8 post-apocalyptic survival movies

A collection of movies dealing with life after a deadly epidemic. These are stories of grit, survival and the occasional heart-skipping scare. Includes some obvious choices and some obscure ones.


Despite feeling like a breathless tale from the mind of an super imaginative youngster, Pandorum manages to tell a tale of apocalypse, horror, bravery and hope. All the while masquerading as a scifi flick. For the majority of the movie, things happen. Characters come and go, violently. Story is revealed, twisted, hidden and revealed again. And there is a nice quest built into the movie that arcs across the storyline, making this feel, at times, like a space-age Indiana Jones episode.

Pandorum is a quintessential post-apocalytic movie, set in a space-ship at the end of human life on earth. In addition to a gritty bleak setting and scary creatures in the shadows, the movie explores the ability of the human race to survive - not matter how great the cost.


Carriers is one of the tamest Zombie movies, if you could even call it that. It is a slow and haunting exploration of survival after a viral apocalypse. Centered around two brothers, and their search for a childhood paradise, Carriers is both noble in it's honesty and profound in its selfishness. The undead of this movie are not animated corpses; instead they are pathetic survivalists united by their unwavering capacity to be infected without recourse.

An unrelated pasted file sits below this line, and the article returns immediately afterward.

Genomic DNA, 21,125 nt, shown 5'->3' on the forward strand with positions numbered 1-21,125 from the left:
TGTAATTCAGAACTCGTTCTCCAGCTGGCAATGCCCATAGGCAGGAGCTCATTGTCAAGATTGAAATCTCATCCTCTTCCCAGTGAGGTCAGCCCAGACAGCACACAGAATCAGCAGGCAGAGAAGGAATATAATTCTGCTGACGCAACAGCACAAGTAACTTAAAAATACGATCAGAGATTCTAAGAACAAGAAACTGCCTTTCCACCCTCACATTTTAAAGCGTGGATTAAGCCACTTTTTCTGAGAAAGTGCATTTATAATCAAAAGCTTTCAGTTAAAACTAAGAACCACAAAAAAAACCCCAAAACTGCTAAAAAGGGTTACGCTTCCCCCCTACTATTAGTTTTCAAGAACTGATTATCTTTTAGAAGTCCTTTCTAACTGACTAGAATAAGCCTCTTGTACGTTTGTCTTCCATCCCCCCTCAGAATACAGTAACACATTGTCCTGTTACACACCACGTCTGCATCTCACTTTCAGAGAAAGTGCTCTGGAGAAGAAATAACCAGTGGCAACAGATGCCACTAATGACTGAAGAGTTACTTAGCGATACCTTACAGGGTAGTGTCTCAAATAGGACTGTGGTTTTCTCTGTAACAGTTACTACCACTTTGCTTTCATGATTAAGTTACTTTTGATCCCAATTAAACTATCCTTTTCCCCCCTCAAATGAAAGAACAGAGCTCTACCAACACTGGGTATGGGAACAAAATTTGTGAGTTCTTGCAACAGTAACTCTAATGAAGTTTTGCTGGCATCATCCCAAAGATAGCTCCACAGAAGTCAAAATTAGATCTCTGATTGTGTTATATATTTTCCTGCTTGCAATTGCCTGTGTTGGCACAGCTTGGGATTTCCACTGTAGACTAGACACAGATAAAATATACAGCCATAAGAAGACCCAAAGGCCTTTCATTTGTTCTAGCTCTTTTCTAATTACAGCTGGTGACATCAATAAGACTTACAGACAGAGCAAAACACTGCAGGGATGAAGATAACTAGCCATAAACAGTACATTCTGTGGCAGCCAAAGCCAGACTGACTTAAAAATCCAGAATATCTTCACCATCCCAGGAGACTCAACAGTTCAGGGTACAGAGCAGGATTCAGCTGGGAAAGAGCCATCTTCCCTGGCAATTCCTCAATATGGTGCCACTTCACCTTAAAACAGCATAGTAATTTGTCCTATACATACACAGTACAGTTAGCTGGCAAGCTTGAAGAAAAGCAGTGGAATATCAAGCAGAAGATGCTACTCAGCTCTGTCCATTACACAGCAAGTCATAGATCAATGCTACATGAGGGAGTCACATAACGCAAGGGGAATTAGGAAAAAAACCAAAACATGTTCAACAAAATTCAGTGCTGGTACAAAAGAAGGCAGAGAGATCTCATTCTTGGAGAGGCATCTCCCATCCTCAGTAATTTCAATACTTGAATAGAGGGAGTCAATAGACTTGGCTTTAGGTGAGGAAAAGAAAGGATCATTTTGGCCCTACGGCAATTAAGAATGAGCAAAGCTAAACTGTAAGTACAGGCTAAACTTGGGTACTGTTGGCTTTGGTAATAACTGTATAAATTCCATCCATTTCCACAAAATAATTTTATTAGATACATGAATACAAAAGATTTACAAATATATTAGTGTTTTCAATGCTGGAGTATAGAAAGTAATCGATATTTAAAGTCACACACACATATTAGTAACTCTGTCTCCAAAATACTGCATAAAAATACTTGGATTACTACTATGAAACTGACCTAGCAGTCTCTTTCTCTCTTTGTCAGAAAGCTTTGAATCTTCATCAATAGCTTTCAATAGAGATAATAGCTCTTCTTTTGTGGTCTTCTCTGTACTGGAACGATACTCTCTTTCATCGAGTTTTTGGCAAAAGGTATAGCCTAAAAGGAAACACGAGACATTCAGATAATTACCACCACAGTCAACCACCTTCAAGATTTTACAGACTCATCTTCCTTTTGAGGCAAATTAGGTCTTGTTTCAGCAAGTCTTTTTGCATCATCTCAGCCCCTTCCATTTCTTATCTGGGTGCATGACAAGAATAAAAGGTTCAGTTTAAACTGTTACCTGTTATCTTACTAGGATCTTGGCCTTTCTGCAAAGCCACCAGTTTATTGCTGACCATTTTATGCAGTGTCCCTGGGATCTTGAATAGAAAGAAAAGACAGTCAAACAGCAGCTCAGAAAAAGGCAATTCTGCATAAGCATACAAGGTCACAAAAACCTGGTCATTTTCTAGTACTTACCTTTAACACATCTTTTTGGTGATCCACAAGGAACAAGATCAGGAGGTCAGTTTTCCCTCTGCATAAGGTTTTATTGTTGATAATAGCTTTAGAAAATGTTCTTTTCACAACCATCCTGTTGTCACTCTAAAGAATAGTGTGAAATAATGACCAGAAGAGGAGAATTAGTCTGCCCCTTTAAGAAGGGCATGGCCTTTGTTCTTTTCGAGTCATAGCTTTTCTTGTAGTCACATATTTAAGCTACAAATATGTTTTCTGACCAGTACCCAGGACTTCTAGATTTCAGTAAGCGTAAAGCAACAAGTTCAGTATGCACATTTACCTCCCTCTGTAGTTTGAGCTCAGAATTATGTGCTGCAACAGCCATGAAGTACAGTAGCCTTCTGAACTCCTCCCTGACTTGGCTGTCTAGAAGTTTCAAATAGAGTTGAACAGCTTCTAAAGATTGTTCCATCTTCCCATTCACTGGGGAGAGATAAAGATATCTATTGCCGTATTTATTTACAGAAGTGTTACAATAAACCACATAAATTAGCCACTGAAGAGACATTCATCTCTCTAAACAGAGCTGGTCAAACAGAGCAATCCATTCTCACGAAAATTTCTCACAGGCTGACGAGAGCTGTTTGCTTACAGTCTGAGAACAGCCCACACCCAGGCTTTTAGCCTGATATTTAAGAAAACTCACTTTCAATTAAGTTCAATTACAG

Two brothers and their girl friends are escaping a world-wide epidemic of an infectious and deadly virus. Their path to survival is based on strict rules - to never come in contact with other infected people. No matter what happens and who the infected may be. When one of them becomes infected with the deadly virus, the resolve of the group in following the rules is painfully tested. It is a simple premise with a heart warming execution.